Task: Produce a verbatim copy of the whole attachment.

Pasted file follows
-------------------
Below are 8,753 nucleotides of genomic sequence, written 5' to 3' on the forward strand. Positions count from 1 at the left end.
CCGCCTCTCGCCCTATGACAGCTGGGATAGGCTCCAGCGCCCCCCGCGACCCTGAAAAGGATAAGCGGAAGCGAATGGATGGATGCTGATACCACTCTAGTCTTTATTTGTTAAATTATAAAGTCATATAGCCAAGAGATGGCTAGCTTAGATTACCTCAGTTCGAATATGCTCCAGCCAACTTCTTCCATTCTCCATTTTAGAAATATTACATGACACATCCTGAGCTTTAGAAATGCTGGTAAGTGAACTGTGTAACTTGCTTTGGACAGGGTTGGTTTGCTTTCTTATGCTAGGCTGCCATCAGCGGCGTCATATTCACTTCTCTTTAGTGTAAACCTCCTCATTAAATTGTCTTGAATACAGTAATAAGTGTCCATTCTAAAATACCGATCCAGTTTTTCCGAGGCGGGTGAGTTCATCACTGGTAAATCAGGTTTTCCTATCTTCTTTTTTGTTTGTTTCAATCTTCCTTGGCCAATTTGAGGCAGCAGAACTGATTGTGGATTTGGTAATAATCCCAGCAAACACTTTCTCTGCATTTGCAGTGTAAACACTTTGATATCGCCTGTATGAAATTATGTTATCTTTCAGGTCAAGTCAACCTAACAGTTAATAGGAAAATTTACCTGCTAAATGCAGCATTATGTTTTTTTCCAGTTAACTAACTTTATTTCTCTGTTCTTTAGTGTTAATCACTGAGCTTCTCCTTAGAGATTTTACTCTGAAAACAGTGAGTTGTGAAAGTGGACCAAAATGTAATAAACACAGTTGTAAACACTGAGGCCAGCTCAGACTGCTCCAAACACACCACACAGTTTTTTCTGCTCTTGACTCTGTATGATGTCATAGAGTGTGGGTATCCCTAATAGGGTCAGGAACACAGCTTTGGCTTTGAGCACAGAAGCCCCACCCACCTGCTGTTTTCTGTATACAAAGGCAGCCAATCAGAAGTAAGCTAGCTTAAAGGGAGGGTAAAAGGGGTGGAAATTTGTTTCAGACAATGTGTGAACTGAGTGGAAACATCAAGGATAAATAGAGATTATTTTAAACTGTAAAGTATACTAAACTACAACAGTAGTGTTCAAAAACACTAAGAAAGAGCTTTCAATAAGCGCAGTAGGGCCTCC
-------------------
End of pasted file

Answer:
Below are 8,753 nucleotides of genomic sequence, written 5' to 3' on the forward strand. Positions count from 1 at the left end.
CCGCCTCTCGCCCTATGACAGCTGGGATAGGCTCCAGCGCCCCCCGCGACCCTGAAAAGGATAAGCGGAAGCGAATGGATGGATGCTGATACCACTCTAGTCTTTATTTGTTAAATTATAAAGTCATATAGCCAAGAGATGGCTAGCTTAGATTACCTCAGTTCGAATATGCTCCAGCCAACTTCTTCCATTCTCCATTTTAGAAATATTACATGACACATCCTGAGCTTTAGAAATGCTGGTAAGTGAACTGTGTAACTTGCTTTGGACAGGGTTGGTTTGCTTTCTTATGCTAGGCTGCCATCAGCGGCGTCATATTCACTTCTCTTTAGTGTAAACCTCCTCATTAAATTGTCTTGAATACAGTAATAAGTGTCCATTCTAAAATACCGATCCAGTTTTTCCGAGGCGGGTGAGTTCATCACTGGTAAATCAGGTTTTCCTATCTTCTTTTTTGTTTGTTTCAATCTTCCTTGGCCAATTTGAGGCAGCAGAACTGATTGTGGATTTGGTAATAATCCCAGCAAACACTTTCTCTGCATTTGCAGTGTAAACACTTTGATATCGCCTGTATGAAATTATGTTATCTTTCAGGTCAAGTCAACCTAACAGTTAATAGGAAAATTTACCTGCTAAATGCAGCATTATGTTTTTTTCCAGTTAACTAACTTTATTTCTCTGTTCTTTAGTGTTAATCACTGAGCTTCTCCTTAGAGATTTTACTCTGAAAACAGTGAGTTGTGAAAGTGGACCAAAATGTAATAAACACAGTTGTAAACACTGAGGCCAGCTCAGACTGCTCCAAACACACCACACAGTTTTTTCTGCTCTTGACTCTGTATGATGTCATAGAGTGTGGGTATCCCTAATAGGGTCAGGAACACAGCTTTGGCTTTGAGCACAGAAGCCCCACCCACCTGCTGTTTTCTGTATACAAAGGCAGCCAATCAGAAGTAAGCTAGCTTAAAGGGAGGGTAAAAGGGGTGGAAATTTGTTTCAGACAATGTGTGAACTGAGTGGAAACATCAAGGATAAATAGAGATTATTTTAAACTGTAAAGTATACTAAACTACAACAGTAGTGTTCAAAAACACTAAGAAAGAGCTTTCAATAAGCGCAGTAGGGCCTCC